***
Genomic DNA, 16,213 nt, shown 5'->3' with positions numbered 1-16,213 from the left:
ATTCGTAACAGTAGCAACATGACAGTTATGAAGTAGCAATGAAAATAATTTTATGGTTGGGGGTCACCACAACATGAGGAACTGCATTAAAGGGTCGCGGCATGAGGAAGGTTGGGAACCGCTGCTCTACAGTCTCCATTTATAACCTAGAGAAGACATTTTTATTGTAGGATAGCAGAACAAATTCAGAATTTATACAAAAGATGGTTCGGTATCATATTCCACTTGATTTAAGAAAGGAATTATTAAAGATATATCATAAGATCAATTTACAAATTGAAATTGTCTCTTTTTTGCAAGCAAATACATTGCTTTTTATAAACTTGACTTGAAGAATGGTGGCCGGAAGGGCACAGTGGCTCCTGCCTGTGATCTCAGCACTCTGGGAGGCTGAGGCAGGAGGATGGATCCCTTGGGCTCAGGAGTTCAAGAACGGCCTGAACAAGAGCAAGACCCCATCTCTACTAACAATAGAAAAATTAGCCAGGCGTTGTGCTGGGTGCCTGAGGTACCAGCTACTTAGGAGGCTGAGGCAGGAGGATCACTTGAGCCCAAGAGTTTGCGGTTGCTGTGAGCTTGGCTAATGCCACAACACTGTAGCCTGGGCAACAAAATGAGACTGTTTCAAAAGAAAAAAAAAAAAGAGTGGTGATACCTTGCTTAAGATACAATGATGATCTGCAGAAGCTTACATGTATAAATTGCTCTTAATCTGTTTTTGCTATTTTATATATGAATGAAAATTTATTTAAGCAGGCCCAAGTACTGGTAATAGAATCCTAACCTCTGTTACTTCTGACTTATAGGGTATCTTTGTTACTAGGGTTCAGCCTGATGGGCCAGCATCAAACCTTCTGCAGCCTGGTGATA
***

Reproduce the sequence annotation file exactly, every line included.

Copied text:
Genomic DNA, 16,213 nt, shown 5'->3' with positions numbered 1-16,213 from the left:
ATTCGTAACAGTAGCAACATGACAGTTATGAAGTAGCAATGAAAATAATTTTATGGTTGGGGGTCACCACAACATGAGGAACTGCATTAAAGGGTCGCGGCATGAGGAAGGTTGGGAACCGCTGCTCTACAGTCTCCATTTATAACCTAGAGAAGACATTTTTATTGTAGGATAGCAGAACAAATTCAGAATTTATACAAAAGATGGTTCGGTATCATATTCCACTTGATTTAAGAAAGGAATTATTAAAGATATATCATAAGATCAATTTACAAATTGAAATTGTCTCTTTTTTGCAAGCAAATACATTGCTTTTTATAAACTTGACTTGAAGAATGGTGGCCGGAAGGGCACAGTGGCTCCTGCCTGTGATCTCAGCACTCTGGGAGGCTGAGGCAGGAGGATGGATCCCTTGGGCTCAGGAGTTCAAGAACGGCCTGAACAAGAGCAAGACCCCATCTCTACTAACAATAGAAAAATTAGCCAGGCGTTGTGCTGGGTGCCTGAGGTACCAGCTACTTAGGAGGCTGAGGCAGGAGGATCACTTGAGCCCAAGAGTTTGCGGTTGCTGTGAGCTTGGCTAATGCCACAACACTGTAGCCTGGGCAACAAAATGAGACTGTTTCAAAAGAAAAAAAAAAAAGAGTGGTGATACCTTGCTTAAGATACAATGATGATCTGCAGAAGCTTACATGTATAAATTGCTCTTAATCTGTTTTTGCTATTTTATATATGAATGAAAATTTATTTAAGCAGGCCCAAGTACTGGTAATAGAATCCTAACCTCTGTTACTTCTGACTTATAGGGTATCTTTGTTACTAGGGTTCAGCCTGATGGGCCAGCATCAAACCTTCTGCAGCCTGGTGATA